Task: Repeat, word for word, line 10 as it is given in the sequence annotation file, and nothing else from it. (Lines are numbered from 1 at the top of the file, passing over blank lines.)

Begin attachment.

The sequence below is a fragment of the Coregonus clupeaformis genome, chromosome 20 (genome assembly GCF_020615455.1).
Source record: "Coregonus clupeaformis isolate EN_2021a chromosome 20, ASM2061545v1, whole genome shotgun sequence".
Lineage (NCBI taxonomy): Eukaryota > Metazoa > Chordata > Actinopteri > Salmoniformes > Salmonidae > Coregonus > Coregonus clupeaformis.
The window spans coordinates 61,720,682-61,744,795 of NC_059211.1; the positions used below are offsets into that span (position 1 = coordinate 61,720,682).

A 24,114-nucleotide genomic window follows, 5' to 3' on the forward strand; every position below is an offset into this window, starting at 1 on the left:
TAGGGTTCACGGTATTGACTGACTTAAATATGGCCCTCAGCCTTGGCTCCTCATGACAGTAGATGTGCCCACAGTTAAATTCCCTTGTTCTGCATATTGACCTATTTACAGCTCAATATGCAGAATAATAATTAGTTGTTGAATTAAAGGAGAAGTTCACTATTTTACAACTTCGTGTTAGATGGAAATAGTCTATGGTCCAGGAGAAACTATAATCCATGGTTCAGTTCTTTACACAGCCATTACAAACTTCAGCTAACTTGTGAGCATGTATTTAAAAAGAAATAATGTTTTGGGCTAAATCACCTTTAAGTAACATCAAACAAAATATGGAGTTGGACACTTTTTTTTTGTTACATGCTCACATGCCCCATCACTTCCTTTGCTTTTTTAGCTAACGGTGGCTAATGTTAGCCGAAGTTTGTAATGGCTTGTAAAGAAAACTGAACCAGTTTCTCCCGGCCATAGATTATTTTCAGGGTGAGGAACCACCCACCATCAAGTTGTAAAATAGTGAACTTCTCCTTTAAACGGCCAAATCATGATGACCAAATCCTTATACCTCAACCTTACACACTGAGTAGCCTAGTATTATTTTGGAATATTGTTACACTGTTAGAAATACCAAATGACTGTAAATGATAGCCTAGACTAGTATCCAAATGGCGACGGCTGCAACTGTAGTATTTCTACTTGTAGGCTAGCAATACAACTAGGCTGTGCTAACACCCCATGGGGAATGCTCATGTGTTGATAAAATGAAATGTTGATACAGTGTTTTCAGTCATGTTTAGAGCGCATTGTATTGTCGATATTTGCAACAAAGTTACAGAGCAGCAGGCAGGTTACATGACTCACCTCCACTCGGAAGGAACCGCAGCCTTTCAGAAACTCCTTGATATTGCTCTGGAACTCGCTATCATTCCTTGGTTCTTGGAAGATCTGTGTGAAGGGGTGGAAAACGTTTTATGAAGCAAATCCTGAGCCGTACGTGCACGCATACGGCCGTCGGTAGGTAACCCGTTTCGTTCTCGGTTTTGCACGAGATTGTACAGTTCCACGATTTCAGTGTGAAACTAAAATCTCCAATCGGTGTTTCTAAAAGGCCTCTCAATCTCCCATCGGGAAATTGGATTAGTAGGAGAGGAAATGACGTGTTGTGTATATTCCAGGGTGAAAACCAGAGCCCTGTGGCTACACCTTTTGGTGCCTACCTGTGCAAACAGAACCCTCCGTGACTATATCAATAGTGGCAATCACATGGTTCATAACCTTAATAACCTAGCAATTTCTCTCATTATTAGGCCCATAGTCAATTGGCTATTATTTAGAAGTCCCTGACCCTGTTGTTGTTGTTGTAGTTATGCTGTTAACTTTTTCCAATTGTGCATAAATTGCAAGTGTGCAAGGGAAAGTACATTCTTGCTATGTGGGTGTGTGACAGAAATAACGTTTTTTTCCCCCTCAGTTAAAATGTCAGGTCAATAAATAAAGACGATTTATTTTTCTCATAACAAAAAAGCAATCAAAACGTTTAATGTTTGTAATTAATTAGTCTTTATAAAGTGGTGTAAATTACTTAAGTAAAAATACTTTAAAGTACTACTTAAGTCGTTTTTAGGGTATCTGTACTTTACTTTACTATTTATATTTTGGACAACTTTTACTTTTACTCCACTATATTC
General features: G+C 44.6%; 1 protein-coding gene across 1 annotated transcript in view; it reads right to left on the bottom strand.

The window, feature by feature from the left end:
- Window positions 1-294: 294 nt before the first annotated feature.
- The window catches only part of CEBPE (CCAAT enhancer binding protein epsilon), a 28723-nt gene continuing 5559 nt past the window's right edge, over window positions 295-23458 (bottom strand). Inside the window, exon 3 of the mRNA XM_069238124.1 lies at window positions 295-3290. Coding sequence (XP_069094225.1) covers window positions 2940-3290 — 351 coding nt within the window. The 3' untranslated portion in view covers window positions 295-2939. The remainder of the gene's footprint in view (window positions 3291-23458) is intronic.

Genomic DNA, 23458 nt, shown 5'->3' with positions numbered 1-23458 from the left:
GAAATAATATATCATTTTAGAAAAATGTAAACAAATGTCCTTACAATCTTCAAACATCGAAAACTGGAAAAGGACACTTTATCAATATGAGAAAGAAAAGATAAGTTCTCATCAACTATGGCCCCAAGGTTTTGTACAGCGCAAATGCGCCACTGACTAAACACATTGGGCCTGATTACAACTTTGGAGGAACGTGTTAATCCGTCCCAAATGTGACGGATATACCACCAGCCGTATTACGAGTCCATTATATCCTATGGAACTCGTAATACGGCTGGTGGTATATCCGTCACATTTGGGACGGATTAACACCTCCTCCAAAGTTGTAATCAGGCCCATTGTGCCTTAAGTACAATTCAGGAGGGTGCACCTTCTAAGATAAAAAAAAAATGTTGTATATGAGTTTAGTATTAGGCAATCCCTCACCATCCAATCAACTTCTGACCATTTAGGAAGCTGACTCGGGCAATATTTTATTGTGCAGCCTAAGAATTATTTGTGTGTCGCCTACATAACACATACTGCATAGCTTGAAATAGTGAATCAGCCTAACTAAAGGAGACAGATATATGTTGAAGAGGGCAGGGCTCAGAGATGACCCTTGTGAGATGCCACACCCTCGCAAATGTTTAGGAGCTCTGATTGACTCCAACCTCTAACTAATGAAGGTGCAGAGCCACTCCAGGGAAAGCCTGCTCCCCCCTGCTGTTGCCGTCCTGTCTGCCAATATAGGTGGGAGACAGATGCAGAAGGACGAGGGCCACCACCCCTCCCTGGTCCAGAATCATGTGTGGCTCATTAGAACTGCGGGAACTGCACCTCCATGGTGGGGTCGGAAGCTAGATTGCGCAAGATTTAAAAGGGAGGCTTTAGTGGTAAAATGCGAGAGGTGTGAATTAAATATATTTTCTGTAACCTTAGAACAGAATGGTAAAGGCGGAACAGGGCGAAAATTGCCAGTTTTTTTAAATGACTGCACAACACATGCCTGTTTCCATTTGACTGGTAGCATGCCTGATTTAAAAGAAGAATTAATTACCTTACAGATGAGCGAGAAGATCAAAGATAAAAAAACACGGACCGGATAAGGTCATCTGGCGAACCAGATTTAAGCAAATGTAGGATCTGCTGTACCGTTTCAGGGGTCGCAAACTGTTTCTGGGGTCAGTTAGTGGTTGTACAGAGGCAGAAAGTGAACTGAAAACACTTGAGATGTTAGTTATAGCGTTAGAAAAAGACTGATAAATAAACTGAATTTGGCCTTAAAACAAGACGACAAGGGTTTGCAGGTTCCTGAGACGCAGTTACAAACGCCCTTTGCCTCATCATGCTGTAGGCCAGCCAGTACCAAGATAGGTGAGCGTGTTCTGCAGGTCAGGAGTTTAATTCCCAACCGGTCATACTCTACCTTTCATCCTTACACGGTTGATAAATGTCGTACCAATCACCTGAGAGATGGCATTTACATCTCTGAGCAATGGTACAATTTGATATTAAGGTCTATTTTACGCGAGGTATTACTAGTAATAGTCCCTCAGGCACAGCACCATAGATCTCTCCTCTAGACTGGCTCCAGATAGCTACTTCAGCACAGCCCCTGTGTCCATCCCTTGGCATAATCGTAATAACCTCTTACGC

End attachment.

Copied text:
- The window catches only part of CEBPE (CCAAT enhancer binding protein epsilon), a 28723-nt gene continuing 5559 nt past the window's right edge, over window positions 295-23458 (bottom strand). Inside the window, exon 3 of the mRNA XM_069238124.1 lies at window positions 295-3290. Coding sequence (XP_069094225.1) covers window positions 2940-3290 — 351 coding nt within the window. The 3' untranslated portion in view covers window positions 295-2939. The remainder of the gene's footprint in view (window positions 3291-23458) is intronic.